How to Ask for Help and not Look Like a Fraud

November 22, 2019 Brandon Waselnuk 2 min read

In regards to yesterday’s post (on asking for help) a friend asked this on LinkedIn.


I’d like to answer it more fully here in today’s post as it’s a really good question.

In my opinion, it’s based around;

  • Frequency of need — How often are you requesting assistance from the same person? If it gets to be too often then they may start to question your ability.
  • Quality of questions asked — If you’re asking for ‘Basics 101’ you probably could’ve found the answer in a blog post via a DuckDuckGo search. Whereas if it’s a specific challenge with a lot of nuance you’re asking good questions.
  • Strength of relationship — If you’ve known someone for 10 mins at a networking event, it might be a bit odd to ask them how to deploy a headless CMS. If they’ve been a friend for 10 years, you can likely ask them to help you build a deck over the weekend.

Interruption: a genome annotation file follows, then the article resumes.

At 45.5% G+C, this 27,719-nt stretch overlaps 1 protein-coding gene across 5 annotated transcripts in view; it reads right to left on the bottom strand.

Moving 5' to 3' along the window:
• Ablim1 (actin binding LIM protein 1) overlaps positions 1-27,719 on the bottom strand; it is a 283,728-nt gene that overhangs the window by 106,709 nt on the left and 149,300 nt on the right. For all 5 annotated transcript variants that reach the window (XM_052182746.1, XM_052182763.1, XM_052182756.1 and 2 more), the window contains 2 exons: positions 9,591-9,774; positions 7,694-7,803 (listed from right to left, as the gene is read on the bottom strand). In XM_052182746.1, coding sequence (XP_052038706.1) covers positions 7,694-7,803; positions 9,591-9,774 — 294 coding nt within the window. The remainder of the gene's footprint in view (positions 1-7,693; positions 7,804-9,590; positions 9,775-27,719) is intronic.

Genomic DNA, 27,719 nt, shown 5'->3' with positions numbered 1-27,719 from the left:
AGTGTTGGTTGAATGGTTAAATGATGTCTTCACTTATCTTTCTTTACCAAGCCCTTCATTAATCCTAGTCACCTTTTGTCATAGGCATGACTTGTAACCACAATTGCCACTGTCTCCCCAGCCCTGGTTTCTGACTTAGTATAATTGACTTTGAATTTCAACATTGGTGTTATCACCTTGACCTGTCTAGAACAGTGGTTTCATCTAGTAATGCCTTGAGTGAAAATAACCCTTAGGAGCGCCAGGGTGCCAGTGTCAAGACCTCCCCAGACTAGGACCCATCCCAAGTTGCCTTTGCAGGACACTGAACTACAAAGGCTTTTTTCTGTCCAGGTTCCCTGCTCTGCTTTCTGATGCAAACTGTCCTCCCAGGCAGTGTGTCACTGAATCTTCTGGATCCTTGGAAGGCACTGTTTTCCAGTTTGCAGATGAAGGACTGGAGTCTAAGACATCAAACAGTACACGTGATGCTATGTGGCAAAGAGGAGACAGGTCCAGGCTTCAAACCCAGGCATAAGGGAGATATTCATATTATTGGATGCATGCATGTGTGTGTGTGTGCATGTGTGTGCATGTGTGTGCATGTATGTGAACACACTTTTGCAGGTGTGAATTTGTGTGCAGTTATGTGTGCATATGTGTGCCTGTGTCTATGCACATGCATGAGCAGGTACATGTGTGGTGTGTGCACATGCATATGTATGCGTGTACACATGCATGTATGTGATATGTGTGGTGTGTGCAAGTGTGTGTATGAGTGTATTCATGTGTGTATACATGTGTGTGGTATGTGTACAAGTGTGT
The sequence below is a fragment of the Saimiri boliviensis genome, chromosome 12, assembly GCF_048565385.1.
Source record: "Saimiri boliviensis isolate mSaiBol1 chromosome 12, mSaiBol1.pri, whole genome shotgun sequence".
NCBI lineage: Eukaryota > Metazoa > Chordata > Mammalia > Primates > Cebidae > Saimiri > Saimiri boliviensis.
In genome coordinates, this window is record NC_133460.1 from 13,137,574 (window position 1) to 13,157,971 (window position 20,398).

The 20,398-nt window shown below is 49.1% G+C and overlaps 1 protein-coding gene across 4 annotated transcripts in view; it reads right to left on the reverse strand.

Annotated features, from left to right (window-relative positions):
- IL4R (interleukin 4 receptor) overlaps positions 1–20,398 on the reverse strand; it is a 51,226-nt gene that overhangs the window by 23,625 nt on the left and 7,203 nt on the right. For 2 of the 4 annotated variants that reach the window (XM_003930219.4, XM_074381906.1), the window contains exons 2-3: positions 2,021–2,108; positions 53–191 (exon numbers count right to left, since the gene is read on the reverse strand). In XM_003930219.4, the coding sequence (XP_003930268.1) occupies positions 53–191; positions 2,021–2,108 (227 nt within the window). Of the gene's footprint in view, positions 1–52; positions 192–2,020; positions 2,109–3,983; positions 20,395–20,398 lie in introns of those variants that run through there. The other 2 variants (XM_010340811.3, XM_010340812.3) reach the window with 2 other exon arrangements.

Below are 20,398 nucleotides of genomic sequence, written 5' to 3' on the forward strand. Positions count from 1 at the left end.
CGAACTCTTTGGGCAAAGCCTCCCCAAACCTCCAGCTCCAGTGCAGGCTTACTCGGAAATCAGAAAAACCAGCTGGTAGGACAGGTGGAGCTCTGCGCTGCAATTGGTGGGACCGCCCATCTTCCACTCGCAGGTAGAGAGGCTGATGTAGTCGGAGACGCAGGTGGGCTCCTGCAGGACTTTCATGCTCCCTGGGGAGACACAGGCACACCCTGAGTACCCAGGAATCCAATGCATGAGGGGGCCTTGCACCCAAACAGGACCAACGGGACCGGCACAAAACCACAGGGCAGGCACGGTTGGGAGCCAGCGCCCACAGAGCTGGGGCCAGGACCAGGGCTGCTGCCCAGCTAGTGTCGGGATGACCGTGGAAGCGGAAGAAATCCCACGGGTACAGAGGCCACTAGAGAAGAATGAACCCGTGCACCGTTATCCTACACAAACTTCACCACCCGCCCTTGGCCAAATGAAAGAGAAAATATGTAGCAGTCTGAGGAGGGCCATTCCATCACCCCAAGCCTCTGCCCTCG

Mentors of mine are there to support me so they’d have a high strength of relationship for example, meaning I can more or less reach out with anything, they’ve literally signed up for it and expect it.

Friends on the other hand should be open to you sharing challenges you’re facing and it relates to the first two points — if I’m getting asked for help from a friend 3 times a day and some of those questions are solvable with a google search. Ya, I’m going to start thinking differently about them and likely to tell them directly that they need to seek answers for themselves more often.

For the most part though if you’ve spent the time on a challenge, can’t get somewhere, and reach out to someone with good questions (Generally specific and actionable and depending on the complexity of the problem you can give them context as well to how you’ve tried to solve) no one is going to think poorly of you.

I’d love to hear your opinions on the topic as well so tweet me or message me on any social platform this is posted.